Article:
The anchorage has gotten really busy since we arrived. When we got here, there were two little boats, a big Swan (probably 70 ft) and a 45 ft Lagoon catamaran. We thought it was crowded then and it took us a few attempts to anchor in a way that we were satisfied with our swing room both with other boats and with the rocks (especially given the huge gusty winds we were experiencing). This morning, I counted 14 other boats in the anchorage! I guess it wasn't so busy on Tuesday after all... [A big fancy trimaran, Traveler, with a rotating carbon mast etc anchored right upwind from us. In the night we were less than a boat length from them. I figure our solid fiberglass hull would trump their fancy cored hull ... They had tomove to let us weigh anchor. Max]
We have an early start in the morning, so I will sign off and wish you a good night!
PS - We have changed time zones 3 1/2 times since leaving Mexico (UTC - 9.5). We are 6.5 hours behind Halifax and 2.5 hours behind BC. It is still the same day here, as we haven't crossed the date line yet.
At 5/15/2014 12:42 AM (utc) Fluenta's position was 10°27.94'S 138°40.11'W
The boat is quiet, the 30 kt gusts of wind have eased for the moment (we are getting gusts to 15 kts instead, which is much more reasonable!), and just before going to bed I couldn't resist sending a quick email :) I am really enjoying staying in closer touch than we did in Mexico ... but I am also worried that if I "fall off the wagon" and skip a day, you might not hear from me for months! So, here we go ...
We went ashore for the first time today ... dinner last night was overtaken by the winds that were blowing through the anchorage, so we didn't feel comfortable leaving the boat (in fact, Max didn't even feel comfortable sleeping, so he rested in short segments between anchor and wind alarms). After the resulting slow morning and lunch time, we went ashore. The easiest small boat to launch from Fluenta is our double kayak, so Max got his exercise ferrying us into shore in two lots. This turned out to be kind of a fun thing to have done, because the local children were fascinated by our orange boat, and before we left to come back he took some of them for a bit of a ride/play. They wanted to try it themselves, but I had images of our family car going out past the breakwater and straight into the Pacific, so we insisted that Max would drive and they would go along. It reminded me of the question of how many people can fit into a VW bug ... how many little children could pile onto our kayak at once! They had such fun clambering aboard and then jumping off that he never did need to take them more than 20 feet from shore. The local people seem to appreciate that we are Canadian and that we can speak to them in French. They also told us some words in their Marquesan language, but these didn't seem to want to stick for me.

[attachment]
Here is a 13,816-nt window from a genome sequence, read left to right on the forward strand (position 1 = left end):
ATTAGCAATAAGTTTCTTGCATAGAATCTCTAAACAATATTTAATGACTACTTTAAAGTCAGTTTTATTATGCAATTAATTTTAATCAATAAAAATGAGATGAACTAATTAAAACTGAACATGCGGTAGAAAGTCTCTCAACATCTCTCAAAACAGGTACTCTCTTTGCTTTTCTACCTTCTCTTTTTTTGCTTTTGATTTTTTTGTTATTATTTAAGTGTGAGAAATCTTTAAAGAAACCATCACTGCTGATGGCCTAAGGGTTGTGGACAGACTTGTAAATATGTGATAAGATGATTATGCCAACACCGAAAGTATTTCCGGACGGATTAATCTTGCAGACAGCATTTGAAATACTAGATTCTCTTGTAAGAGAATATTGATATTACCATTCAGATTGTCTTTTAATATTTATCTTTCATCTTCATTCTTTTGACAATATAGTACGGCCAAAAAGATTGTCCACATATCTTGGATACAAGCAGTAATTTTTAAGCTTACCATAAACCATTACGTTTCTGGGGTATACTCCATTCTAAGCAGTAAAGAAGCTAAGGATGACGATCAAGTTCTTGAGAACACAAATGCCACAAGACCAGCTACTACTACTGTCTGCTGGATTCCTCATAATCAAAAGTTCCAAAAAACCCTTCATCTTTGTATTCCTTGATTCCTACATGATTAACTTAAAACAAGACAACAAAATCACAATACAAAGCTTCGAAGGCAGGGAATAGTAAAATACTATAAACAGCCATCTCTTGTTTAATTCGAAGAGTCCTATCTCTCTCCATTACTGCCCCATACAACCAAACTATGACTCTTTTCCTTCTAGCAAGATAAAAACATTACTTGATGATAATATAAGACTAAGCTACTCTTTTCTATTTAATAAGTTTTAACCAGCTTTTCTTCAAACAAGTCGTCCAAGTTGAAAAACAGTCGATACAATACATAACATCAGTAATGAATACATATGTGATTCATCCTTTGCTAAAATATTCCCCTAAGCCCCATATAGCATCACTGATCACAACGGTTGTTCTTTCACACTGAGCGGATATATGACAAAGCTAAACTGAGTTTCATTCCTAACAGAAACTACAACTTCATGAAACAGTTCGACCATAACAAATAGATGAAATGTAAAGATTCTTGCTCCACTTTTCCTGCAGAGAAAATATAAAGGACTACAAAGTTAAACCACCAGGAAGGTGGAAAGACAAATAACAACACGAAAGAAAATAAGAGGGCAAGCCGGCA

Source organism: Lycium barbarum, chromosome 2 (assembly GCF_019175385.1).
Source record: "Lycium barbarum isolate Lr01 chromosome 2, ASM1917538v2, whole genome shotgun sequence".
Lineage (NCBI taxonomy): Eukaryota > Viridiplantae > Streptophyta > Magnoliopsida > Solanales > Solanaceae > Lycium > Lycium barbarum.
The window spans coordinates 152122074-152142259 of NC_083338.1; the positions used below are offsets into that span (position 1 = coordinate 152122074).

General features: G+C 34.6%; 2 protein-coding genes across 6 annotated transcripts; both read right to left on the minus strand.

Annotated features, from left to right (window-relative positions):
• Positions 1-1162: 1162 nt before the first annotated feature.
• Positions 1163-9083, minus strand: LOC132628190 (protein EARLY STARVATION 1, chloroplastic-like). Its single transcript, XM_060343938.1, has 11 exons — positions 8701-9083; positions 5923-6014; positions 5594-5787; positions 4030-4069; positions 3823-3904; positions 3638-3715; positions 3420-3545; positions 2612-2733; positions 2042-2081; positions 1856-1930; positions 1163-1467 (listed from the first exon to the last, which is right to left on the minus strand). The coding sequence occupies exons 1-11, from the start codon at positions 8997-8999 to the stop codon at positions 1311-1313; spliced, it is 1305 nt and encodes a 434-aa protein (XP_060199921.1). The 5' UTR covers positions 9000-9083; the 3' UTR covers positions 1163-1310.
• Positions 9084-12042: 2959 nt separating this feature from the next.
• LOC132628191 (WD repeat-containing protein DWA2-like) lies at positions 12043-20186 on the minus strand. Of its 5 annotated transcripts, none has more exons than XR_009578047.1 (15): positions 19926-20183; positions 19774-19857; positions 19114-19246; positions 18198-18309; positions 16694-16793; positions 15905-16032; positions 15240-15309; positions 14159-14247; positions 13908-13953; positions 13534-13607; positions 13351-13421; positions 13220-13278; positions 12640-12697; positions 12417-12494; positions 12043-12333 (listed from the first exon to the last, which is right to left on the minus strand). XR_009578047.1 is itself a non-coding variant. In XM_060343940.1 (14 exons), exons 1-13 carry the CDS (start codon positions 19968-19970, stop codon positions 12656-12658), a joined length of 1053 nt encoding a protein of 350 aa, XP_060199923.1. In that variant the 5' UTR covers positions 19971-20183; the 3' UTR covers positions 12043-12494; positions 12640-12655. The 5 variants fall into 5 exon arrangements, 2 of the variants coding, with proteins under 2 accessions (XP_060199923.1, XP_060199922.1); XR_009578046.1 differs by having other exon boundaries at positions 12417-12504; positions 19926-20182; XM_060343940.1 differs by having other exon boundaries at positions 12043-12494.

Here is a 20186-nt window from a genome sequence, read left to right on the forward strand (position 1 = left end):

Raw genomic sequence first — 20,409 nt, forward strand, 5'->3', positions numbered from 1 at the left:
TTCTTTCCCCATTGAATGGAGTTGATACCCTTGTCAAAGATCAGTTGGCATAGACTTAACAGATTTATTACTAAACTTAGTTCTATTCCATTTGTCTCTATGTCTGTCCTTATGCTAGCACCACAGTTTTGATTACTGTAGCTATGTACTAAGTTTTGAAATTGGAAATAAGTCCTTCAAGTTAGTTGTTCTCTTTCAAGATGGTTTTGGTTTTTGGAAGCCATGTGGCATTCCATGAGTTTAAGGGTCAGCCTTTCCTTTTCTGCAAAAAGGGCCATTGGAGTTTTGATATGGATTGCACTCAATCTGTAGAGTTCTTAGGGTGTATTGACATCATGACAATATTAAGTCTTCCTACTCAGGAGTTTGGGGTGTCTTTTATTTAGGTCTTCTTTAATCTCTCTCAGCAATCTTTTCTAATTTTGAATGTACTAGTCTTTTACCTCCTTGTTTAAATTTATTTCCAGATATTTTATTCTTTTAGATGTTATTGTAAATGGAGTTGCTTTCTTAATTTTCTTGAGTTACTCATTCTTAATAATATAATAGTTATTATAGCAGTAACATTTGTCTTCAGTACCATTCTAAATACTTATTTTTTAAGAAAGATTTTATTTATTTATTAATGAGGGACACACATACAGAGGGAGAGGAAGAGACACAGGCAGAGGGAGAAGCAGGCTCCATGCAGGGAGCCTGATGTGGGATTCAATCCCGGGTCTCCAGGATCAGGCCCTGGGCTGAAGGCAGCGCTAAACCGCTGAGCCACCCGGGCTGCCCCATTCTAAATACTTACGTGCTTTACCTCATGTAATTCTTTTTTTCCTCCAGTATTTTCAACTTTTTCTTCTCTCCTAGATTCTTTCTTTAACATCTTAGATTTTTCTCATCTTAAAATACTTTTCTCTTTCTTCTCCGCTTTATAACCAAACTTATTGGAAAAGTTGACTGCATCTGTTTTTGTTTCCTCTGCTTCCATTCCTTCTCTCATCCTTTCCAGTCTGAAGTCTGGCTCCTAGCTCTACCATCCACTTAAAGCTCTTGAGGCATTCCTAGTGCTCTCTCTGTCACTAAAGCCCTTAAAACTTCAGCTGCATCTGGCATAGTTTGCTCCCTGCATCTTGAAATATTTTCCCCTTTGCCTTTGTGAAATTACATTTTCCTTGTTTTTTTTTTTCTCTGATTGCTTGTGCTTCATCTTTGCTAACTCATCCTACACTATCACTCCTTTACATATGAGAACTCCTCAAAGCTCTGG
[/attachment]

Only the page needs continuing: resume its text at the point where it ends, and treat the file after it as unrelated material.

The town is sweet - very tidy, lush, green, and well maintained. There is a small store, but because we haven't been to the bank (and I didn't end up getting Euros in Mexico, let alone FP Francs) we will have to see about any shopping (one lady offered to buy our bread for us and we could give her something in exchange. She turned out to be one of the ladies who host the dinners, so we will talk to her again in the morning and see what we come up with). We think we will go back tomorrow and do a 2hr hike to a waterfall which is supposed to be beautiful. Hopefully it is an easy hike, because our legs feel like we have been sitting on a boat for a month!
The most fun part of today actually happened on board Fluenta ... we decided to let Benjamin (who has been grabbing at anything headed for our mouths for the last six weeks) have some food. I have been letting him suck the juice from apples for a week or so, but this Mexican baby's first actual food was South Pacific pamplemousse! He knew exactly what to do with it, and grabbed for more when we offered. We followed this up with rice at dinner, which he shoved in his mouth by the fistful! The kids were so excited to feed him that they even willingly swept up the debris field around him once dinner was over:) We have entered a new phase, for sure.